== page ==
For the purpose of allaying any
anxiety about where I stood and
was, I learned the constellations, ever
marking my spot on the face of the earth
in the context of above and below.
Even in Australia I knew what
I would see when I looked toward the heavens
in the middle of the night, the other
half to the bowl I was born in, circle
completed with me right in the middle
wherever I was from that point on, lynch
pin, pivot, center of geometric
alignments constantly changing while the
stars remained. Let me show you a map while
we listen to music, fingers tracing
dragons at the edges of unexplored
territories cause enough to leave the
lamp, go outside and make a fire, down on
the ground where equations must be altered
for our considering just what soil is
made of, why the attraction among so
many unlike particles creates the
dirt that gives us life, this place in the field
with dawn coming on, the logs in the pit
become embers, points of light gone, nothing
to navigate except three dimensions.


We welcomed the wet, for we were a
desert, little to grow, not much to
wash away, nothing to break endless
horizon, the sky so dry all the
blue had faded. Most remarkable
was the swirling cloud that brought the rain,
hovering way out there on the edge
like an undiscovered continent,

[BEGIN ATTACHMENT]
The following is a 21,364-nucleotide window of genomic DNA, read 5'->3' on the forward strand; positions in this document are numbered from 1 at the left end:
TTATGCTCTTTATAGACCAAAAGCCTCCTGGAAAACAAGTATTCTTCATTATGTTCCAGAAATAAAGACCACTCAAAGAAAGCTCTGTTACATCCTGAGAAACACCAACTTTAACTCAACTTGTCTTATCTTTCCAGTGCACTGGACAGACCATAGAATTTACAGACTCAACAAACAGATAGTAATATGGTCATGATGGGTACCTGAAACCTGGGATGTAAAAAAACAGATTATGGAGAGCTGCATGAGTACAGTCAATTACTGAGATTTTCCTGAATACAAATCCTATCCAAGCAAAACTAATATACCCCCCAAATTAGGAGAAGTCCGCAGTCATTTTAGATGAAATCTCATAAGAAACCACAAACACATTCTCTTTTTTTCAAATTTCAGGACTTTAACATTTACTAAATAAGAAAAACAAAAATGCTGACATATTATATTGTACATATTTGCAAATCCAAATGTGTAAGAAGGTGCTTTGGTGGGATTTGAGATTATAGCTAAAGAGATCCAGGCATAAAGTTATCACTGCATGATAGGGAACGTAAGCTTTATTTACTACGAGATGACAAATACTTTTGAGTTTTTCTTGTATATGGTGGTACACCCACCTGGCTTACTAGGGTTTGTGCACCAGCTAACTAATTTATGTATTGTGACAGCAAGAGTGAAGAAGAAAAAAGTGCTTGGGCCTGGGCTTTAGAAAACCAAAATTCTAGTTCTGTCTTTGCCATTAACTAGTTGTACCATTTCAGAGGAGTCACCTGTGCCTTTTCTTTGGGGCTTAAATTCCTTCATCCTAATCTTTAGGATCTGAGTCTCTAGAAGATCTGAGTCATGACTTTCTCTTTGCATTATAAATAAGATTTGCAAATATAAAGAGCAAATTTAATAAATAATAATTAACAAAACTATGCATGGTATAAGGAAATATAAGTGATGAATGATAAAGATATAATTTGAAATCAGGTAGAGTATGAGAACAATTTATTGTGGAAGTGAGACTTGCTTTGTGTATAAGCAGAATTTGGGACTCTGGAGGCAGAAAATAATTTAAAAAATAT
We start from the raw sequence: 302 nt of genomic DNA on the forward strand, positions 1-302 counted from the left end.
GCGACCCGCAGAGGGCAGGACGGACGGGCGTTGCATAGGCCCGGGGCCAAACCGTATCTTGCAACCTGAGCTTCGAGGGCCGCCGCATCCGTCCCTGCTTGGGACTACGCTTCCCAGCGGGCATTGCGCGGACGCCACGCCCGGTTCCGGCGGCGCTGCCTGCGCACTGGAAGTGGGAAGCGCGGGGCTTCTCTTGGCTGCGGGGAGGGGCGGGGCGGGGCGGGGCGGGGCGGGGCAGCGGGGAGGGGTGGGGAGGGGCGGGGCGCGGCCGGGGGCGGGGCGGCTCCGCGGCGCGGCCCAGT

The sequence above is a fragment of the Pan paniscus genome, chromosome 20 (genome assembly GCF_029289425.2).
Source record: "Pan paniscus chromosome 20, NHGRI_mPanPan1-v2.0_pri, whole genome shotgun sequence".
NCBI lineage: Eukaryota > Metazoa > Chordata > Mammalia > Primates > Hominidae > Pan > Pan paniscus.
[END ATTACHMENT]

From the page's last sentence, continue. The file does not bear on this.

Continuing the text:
its slow advance giving us plenty
of time to prepare our urns, uncap
the cisterns on the roofs, catch chickens
and lock them in their pens. Yet without
language we crossed the yard, silently
doing the bidding of readiness,
more afraid of sand than water, of
the air current that could carry them
both and seemed the only element
that thrived while we merely survived,
the wind second only to the sun.

According to Witnesses

We were all in a hurry to get back,
as usual had spent too much money,
would be late starting supper, wanted the
crossing to put as much distance between
ourselves and the afternoon of what we
thought was guilty freedom. Put a body
of water between yourself and something
you’re tired of. By afternoon your life
will be drawing you home so strongly you’ll
even do something you know is wrong
to get there, like take a ride with strangers,
be the last soul on an overloaded
ferry, the sky grey and tormented, though
you don’t notice, so eager not to raise
fear or ire, the house empty of dinner.

Sandra Kolankiewicz’s  poems and stories have appeared most recently in New World Writing, Gargoyle, Fifth Wednesday, Prick of the Spindle, Per Contra, and Pif. Turning Inside Out won the Black River Prize at Black Lawrence Press. Finishing Line Press will soon be publishing The Way You Will Go.

“Outpost” and “According to Witnesses” were previously published at  IthacaLit.

Night Sky Stars Trees photo by Michael J. Bennett ( via Wikimedia Commons.